Sunday, March 8, 2009

Go Mass Transit

Let's upgrade our 20th century transportation system, clean up our air, shake off the shackles of foreign oil imports and create long-lasting, well-paid jobs building and maintaining an efficient, cheaper transportation network for people and freight.

"Transportation for America" is leading the charge to get this done:

Every six years, Congress sets the country's transportation and infrastructure priorities — allocating hundreds of billions of dollars for projects that shape our communities for generations. We need to raise our voices and make sure they use this moment to chart a new direction for our nation's transportation system.

Help us urge President Obama and Congress to create the world-leading, sustainable transportation system we so desperately need.

Join us in calling on Congress to take advantage of this extraordinary opportunity to create a 21st Century infrastructure and move our country in a bold new direction.

Learn more about our newly-released Campaign Platform for the Transportation Bill.

Related to the 2009 Transportaion Bill is the proposal to finance our overused roads and highways with a "Vehicle Miles Travelled" (VMT) tax which would replace the insufficient gasoline (18.4 cents/gallon) tax that now finances the Highway Trust Fund. Last year, the fund came up short, and Congress funneled in $8 billion to resuscitate it. As cars become more fuel efficient, revenues from this tax will continue to fall short. A better alternative, the VMT would tax drivers based on the number of miles driven (2 cents per mile). This tax would make drivers intimately conscious of the cost of driving, and disassociate highway funding from gasoline sales, and instead tie funding directly to road usage. Transportation Secretary Ray LaHood recently suggested that such a tax might be necessary (along with a temporary gas tax increase) and he was shot down by the White House Press Secretary Robert Gibbs.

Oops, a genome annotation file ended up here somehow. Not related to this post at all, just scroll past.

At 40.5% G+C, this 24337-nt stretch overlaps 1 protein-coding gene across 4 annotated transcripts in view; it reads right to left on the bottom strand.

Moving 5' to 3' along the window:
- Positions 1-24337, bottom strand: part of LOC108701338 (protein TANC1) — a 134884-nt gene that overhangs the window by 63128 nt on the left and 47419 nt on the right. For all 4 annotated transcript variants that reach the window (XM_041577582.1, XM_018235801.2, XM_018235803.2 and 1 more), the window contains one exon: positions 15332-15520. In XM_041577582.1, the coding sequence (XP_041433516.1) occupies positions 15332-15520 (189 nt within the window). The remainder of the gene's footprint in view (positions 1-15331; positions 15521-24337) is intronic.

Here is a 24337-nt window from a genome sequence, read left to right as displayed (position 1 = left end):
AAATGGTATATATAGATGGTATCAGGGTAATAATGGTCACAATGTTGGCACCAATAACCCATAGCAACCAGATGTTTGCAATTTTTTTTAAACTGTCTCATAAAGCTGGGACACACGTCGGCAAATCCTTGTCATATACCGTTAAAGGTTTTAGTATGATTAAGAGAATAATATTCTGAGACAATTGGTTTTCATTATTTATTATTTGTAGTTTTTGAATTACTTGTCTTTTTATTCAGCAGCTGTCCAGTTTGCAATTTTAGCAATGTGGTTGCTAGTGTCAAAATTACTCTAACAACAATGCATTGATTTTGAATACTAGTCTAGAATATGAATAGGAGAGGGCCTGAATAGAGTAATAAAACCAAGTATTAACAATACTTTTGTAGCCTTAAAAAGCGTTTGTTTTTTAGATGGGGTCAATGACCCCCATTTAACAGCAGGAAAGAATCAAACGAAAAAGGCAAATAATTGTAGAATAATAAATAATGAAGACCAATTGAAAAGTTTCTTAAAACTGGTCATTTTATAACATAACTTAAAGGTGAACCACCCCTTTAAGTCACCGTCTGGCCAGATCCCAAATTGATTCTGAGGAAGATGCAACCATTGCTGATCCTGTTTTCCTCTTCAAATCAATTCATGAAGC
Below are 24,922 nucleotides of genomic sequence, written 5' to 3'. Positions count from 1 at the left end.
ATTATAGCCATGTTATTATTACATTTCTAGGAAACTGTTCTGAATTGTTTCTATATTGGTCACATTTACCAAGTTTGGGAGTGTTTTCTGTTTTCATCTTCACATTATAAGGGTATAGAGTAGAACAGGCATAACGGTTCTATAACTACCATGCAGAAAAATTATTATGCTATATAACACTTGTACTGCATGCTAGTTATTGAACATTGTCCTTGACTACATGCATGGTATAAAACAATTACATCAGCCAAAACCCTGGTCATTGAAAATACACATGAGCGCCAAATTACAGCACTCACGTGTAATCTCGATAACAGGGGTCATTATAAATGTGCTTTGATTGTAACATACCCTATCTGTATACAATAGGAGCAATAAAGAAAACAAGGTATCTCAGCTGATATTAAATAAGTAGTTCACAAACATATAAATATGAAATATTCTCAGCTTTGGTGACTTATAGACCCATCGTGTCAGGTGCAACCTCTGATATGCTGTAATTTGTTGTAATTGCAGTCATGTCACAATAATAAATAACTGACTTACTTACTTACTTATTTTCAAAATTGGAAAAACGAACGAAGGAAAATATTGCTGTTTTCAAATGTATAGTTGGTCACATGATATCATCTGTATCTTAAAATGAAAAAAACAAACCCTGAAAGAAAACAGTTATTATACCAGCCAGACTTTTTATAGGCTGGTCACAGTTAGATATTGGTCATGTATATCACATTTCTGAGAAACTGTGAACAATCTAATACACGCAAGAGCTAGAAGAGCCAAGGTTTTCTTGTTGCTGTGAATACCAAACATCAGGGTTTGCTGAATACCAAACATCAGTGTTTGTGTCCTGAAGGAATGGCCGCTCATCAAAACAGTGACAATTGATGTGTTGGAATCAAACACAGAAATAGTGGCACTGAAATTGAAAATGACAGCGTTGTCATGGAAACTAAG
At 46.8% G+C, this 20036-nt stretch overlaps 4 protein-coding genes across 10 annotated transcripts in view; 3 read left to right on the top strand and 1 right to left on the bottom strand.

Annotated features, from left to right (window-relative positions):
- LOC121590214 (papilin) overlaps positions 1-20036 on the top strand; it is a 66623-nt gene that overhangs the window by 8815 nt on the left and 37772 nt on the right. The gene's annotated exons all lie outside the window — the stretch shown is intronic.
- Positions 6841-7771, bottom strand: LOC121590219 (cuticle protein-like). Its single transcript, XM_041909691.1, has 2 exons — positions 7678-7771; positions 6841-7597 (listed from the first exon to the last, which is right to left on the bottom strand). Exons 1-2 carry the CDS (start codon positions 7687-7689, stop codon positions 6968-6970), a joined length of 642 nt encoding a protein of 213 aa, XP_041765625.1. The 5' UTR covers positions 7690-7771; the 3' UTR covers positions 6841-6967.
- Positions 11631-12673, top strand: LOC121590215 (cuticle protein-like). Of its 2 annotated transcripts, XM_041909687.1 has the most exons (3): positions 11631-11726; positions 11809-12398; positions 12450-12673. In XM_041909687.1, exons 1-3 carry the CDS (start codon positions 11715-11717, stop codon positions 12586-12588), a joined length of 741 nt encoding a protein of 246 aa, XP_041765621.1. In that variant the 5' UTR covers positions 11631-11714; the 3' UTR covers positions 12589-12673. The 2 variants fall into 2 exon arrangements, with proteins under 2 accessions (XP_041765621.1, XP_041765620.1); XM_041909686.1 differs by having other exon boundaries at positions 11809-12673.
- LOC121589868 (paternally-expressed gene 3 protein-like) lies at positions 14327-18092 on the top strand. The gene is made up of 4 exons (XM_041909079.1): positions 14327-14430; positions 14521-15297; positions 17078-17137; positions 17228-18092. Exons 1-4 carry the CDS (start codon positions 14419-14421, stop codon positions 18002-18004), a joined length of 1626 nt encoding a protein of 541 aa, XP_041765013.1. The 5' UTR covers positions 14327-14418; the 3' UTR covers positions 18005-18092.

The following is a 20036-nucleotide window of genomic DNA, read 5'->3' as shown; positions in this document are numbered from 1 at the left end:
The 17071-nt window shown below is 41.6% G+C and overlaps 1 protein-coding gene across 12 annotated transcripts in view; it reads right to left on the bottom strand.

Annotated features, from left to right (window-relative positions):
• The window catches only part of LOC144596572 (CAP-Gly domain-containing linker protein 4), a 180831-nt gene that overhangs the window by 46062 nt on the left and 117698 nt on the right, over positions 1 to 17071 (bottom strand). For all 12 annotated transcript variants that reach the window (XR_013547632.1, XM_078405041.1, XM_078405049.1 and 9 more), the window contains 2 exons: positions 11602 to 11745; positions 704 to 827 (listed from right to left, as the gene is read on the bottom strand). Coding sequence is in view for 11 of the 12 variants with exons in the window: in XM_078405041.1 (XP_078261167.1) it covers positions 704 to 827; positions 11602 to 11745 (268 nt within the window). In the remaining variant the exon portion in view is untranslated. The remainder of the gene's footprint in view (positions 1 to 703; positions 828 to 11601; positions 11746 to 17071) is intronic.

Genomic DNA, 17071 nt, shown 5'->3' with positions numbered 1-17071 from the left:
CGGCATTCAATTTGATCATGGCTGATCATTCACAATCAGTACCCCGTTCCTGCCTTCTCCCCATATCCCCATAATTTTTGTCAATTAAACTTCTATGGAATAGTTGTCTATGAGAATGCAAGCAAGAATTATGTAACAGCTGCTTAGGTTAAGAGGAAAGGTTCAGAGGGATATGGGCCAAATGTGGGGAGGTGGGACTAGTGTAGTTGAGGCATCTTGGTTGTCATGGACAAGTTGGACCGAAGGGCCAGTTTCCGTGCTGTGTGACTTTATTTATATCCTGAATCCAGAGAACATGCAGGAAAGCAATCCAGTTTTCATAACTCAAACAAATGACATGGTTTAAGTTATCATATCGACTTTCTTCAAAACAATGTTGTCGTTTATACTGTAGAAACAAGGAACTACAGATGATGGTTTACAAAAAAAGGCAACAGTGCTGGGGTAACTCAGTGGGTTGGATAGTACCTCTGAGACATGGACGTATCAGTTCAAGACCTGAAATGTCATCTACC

One issue with VMT proposals, though: it doesn't reward drivers of more fuel-efficient vehicles (at least not that I'm aware of). I would slam non-commercial SUV drivers with a vehicle registration tax based on weight. Those drivers should at least pay a little more to compensate for the extra damage they do to roads, and the additional hazard they impose on other drivers when they crash.

If you think we need a better plan for transportation in the U.S., sign the "Transportation for America" petition to let Congress know you're paying attention.

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